Also on deployment to RAF Lossiemouth for Joint Warrior 15-1 was three United States Air Force HH-60G Pavehawks from the 56th and 57th Rescue Squadron based at RAF Lakenheath. The HH-60s flew each weekday, both day and night, conducting Combat Search and Rescue (CSAR) sorties at the Air Weapons Range at Tain and to local Search and Rescue training areas around Moray and Speyside.

Although not taking part in Joint Warrior, Lossiemouth based 6 Squadron and XV(R) Squadron continued to fly their respective daily flying programs. One of the main attractions for many was the newly marked Tornado GR4 celebrating XV(R) Squadron’s Centenary. XV(R) obliged and flew ZA461 daily as part of a four ship. With 6 Squadron flying nights, it gave many a chance to photograph 6 Squadrons own Centenary marked Typhoon in some stunning evening sunshine.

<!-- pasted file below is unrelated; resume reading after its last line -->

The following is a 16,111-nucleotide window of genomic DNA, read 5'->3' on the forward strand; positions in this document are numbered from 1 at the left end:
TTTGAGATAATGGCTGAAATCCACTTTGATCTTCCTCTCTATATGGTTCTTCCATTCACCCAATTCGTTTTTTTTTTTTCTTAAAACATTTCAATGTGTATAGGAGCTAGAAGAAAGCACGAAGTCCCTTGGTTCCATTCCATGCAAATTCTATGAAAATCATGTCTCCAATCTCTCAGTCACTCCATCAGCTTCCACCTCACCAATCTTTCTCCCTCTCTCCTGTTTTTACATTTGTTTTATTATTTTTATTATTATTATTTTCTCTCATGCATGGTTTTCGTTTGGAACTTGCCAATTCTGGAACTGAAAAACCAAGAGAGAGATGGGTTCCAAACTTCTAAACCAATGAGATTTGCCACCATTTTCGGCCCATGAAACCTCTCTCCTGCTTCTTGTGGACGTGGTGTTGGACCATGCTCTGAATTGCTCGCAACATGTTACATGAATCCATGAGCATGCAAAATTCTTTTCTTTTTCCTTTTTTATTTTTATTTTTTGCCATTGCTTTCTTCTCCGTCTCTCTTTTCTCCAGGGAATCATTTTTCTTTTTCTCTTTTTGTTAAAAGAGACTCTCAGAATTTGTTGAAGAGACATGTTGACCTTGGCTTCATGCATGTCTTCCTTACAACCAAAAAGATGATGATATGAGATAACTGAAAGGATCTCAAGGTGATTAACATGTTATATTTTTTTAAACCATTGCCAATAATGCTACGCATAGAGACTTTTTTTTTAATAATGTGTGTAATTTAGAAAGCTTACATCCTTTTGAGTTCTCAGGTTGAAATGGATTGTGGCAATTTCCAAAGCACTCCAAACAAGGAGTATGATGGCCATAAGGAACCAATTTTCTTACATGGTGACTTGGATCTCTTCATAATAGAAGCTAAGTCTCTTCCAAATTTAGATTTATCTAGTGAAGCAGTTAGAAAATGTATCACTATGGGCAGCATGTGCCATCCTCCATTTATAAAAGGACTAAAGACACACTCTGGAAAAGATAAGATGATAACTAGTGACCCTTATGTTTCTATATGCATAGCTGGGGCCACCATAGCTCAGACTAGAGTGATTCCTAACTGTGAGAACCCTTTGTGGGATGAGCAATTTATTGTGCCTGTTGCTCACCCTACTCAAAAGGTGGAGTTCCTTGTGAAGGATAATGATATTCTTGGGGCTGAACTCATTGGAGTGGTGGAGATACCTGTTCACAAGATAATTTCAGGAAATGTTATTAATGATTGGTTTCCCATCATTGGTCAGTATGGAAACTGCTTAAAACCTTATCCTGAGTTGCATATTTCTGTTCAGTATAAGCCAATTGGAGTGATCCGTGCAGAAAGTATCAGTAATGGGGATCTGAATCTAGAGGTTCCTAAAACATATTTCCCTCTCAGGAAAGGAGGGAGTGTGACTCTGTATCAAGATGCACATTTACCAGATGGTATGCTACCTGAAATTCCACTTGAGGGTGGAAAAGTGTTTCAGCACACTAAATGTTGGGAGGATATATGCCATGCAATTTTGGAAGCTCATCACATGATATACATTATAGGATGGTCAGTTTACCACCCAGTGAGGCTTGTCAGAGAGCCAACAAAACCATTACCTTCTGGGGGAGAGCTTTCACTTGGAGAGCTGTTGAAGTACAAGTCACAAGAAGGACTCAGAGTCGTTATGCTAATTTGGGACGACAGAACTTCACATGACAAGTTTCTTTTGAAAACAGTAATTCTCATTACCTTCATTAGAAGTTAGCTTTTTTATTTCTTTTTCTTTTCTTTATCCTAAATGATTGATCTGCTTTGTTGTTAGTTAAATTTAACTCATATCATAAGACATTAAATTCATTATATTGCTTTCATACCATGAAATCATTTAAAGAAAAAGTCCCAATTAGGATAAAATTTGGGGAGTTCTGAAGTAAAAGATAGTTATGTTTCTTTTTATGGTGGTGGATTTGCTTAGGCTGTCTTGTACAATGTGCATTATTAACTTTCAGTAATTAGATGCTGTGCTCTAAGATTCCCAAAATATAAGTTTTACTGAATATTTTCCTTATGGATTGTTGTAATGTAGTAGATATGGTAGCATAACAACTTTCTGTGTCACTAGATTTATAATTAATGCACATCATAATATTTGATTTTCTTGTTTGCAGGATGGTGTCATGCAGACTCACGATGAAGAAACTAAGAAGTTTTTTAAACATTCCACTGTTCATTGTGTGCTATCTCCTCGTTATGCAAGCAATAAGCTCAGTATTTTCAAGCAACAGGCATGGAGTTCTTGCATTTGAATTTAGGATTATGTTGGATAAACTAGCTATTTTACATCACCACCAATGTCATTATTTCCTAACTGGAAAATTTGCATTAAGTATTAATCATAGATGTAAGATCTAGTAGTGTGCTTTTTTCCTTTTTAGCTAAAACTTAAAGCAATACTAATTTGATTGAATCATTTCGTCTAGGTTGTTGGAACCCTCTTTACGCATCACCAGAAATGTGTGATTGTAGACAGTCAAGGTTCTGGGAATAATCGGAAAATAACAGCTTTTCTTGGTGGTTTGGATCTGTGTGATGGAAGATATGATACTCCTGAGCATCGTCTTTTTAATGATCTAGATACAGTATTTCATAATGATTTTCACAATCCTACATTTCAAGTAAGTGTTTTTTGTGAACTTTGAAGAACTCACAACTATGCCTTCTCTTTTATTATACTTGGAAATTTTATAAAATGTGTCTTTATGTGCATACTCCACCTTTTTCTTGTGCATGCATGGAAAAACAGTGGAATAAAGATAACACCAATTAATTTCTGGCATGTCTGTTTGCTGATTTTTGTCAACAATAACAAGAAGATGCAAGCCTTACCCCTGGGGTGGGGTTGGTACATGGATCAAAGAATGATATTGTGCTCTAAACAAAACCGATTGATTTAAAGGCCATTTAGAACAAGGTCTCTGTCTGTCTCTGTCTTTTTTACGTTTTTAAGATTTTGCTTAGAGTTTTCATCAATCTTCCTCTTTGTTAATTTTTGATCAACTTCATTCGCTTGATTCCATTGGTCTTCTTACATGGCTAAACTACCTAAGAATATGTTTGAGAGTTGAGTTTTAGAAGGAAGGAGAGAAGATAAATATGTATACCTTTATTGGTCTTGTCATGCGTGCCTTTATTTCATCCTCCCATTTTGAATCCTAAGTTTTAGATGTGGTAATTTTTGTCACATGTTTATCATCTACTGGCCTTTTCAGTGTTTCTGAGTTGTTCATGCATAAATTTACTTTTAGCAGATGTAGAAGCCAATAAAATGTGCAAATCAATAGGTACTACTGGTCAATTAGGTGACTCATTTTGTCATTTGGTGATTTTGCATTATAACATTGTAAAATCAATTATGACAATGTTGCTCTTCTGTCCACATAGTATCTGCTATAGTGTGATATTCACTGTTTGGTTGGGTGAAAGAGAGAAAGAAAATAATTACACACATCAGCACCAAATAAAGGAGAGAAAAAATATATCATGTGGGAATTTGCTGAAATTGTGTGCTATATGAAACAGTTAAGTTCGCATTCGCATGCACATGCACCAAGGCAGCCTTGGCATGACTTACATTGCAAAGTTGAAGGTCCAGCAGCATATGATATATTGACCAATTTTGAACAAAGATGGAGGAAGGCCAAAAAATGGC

For enthusiasts, this exercise was certainly smaller in terms of the Lossiemouth contingent than previous events, but two weeks of (mostly) pure blue skies. Purdah restrictions prevented the usual media day at Lossiemouth, although the enthusiasts day during the first week of the exercise was able to go ahead after a leave of absence in 2014. Although the MPA scale during the exercise was smaller, it is of no less importance – and indeed as this article is published rumours are circulating as to the future MPA purchases by the UK Ministry of Defence. It will remain to be seen what will occur at future iterations of the exercise.

Liked this article? AeroResource was also at Prestwick Airport and Keevil Airfield to take a look at the elements of Joint Warrior at those locations, so have a look at our articles from those locations.